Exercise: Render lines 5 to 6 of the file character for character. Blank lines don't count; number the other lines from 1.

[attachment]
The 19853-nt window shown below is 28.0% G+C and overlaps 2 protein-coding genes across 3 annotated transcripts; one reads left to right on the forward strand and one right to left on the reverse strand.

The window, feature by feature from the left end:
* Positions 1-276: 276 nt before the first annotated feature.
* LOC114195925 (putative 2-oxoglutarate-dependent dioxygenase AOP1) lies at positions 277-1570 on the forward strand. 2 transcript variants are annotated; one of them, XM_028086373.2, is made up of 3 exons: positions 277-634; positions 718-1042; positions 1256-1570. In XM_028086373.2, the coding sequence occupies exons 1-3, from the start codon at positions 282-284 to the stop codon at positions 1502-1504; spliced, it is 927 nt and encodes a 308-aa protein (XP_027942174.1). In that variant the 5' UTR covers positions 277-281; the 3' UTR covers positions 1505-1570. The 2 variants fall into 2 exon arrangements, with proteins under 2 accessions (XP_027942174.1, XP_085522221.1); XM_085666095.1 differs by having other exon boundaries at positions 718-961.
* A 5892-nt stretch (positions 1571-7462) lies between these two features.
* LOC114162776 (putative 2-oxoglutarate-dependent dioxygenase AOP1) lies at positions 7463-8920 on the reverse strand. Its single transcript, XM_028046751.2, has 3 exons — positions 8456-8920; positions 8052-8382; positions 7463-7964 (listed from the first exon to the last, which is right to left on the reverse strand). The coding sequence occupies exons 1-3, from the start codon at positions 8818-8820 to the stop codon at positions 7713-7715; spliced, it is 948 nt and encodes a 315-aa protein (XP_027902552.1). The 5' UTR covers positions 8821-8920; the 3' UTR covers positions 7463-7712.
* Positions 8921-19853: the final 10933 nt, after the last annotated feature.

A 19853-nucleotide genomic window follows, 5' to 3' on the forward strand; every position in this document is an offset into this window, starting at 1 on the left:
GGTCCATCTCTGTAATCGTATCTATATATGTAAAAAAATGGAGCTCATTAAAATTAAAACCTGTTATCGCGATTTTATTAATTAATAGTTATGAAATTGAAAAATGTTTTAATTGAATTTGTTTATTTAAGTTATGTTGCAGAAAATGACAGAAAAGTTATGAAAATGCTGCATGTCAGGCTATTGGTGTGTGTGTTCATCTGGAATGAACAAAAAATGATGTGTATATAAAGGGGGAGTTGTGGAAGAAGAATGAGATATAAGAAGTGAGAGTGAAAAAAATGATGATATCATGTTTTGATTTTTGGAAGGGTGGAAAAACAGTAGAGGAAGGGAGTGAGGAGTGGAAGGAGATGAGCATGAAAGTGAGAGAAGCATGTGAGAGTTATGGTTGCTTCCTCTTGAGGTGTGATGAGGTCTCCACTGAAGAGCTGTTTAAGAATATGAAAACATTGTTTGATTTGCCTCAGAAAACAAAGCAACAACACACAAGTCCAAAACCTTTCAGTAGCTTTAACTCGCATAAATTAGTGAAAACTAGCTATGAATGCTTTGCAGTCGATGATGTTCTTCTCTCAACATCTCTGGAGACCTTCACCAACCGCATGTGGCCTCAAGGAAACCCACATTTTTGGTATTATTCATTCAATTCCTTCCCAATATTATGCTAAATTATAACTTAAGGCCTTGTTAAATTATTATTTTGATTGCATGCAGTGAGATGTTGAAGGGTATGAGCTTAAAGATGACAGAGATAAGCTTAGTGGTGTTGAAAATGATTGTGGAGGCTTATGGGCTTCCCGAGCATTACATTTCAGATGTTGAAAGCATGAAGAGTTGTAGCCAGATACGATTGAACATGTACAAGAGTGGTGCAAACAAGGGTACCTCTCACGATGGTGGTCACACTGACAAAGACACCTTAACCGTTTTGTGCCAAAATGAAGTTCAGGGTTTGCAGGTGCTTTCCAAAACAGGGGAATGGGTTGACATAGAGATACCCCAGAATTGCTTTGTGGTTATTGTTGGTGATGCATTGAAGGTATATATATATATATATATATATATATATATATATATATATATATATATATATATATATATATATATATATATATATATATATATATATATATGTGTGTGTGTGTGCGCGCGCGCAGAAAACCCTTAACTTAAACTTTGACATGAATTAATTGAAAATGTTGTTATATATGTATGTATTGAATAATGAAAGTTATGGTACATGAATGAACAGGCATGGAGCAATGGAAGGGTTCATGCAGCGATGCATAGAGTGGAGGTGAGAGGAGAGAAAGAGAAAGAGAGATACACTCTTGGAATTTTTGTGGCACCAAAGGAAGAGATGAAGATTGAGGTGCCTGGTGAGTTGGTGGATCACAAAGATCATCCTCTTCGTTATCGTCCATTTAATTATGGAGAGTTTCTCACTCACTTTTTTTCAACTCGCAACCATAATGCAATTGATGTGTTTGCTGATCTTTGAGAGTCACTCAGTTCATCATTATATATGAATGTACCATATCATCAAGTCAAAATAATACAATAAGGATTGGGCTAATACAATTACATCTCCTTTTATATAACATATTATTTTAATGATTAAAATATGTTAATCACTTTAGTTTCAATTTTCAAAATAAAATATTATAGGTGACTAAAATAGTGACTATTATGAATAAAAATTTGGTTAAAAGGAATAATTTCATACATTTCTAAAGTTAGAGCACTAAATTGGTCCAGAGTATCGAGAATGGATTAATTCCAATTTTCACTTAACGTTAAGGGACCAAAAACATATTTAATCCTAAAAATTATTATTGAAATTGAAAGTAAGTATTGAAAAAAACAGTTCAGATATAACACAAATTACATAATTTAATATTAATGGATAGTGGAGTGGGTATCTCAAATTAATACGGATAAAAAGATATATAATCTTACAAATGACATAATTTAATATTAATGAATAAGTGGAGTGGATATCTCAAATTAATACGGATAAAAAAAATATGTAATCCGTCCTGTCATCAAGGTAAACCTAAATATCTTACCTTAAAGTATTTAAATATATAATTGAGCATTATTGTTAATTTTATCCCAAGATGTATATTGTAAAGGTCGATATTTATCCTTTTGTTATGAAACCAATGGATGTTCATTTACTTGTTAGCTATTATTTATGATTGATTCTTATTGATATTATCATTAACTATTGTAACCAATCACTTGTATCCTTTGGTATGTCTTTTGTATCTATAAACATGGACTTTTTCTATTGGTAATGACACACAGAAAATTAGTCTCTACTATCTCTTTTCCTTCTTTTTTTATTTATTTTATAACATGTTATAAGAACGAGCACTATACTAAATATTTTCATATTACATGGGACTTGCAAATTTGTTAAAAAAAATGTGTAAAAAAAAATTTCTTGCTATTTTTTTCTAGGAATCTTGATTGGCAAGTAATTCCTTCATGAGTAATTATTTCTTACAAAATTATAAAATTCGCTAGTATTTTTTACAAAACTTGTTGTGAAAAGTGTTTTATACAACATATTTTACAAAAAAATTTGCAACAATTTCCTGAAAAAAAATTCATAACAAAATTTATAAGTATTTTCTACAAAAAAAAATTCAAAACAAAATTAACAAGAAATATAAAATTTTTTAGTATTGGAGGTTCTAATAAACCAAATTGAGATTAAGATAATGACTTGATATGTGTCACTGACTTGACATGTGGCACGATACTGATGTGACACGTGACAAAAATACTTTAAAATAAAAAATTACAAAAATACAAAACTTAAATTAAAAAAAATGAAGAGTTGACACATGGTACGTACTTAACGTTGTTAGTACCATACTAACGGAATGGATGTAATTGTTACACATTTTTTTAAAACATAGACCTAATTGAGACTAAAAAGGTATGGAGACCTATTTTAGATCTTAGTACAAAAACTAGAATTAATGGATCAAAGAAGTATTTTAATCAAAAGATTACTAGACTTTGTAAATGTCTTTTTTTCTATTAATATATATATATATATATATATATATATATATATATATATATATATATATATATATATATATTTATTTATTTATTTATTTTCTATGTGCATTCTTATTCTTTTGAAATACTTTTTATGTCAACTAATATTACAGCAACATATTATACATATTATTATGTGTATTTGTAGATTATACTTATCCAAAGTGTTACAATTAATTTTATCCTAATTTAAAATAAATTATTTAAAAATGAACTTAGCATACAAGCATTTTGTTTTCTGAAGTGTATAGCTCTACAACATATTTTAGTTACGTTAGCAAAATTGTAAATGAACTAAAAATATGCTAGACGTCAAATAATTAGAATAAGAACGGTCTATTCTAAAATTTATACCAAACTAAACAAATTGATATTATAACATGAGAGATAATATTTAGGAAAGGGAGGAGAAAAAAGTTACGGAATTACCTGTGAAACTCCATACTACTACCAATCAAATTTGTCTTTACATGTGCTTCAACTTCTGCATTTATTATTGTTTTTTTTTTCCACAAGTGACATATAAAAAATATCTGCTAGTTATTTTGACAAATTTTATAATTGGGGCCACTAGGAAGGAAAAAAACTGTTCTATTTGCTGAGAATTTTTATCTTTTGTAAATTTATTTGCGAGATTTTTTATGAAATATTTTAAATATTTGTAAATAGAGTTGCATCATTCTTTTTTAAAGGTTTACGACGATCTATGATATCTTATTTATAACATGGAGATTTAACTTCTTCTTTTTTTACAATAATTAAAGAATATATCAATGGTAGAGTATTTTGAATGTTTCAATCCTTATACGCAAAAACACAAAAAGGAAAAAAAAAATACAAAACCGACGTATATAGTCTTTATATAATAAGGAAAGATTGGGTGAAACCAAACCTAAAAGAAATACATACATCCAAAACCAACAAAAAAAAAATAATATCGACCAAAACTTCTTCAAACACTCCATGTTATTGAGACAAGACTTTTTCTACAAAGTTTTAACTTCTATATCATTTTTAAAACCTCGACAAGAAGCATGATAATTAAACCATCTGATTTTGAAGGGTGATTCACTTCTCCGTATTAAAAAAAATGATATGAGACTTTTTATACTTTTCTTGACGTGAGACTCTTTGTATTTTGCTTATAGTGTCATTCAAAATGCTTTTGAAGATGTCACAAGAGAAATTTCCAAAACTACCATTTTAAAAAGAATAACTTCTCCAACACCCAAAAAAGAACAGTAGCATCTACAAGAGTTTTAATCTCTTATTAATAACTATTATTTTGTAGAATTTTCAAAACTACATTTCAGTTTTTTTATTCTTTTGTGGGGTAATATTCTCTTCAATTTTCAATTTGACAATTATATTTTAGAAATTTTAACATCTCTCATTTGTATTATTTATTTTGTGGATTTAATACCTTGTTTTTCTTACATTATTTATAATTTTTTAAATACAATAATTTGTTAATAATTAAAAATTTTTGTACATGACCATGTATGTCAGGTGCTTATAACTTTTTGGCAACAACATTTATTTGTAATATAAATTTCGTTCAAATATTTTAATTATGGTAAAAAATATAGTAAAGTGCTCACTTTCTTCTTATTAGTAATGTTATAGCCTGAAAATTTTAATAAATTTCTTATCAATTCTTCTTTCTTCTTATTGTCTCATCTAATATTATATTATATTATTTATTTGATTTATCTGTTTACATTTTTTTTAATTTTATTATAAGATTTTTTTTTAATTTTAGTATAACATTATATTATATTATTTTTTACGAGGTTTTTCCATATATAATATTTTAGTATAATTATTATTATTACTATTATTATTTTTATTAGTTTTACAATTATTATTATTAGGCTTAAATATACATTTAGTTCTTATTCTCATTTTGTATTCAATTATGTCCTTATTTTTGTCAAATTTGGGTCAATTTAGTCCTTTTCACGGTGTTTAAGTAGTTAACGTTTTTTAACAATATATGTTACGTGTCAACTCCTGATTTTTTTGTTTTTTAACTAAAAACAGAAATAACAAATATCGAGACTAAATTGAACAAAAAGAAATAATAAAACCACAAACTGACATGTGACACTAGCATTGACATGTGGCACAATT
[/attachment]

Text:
* A 5892-nt stretch (positions 1571-7462) lies between these two features.
* LOC114162776 (putative 2-oxoglutarate-dependent dioxygenase AOP1) lies at positions 7463-8920 on the reverse strand. Its single transcript, XM_028046751.2, has 3 exons — positions 8456-8920; positions 8052-8382; positions 7463-7964 (listed from the first exon to the last, which is right to left on the reverse strand). The coding sequence occupies exons 1-3, from the start codon at positions 8818-8820 to the stop codon at positions 7713-7715; spliced, it is 948 nt and encodes a 315-aa protein (XP_027902552.1). The 5' UTR covers positions 8821-8920; the 3' UTR covers positions 7463-7712.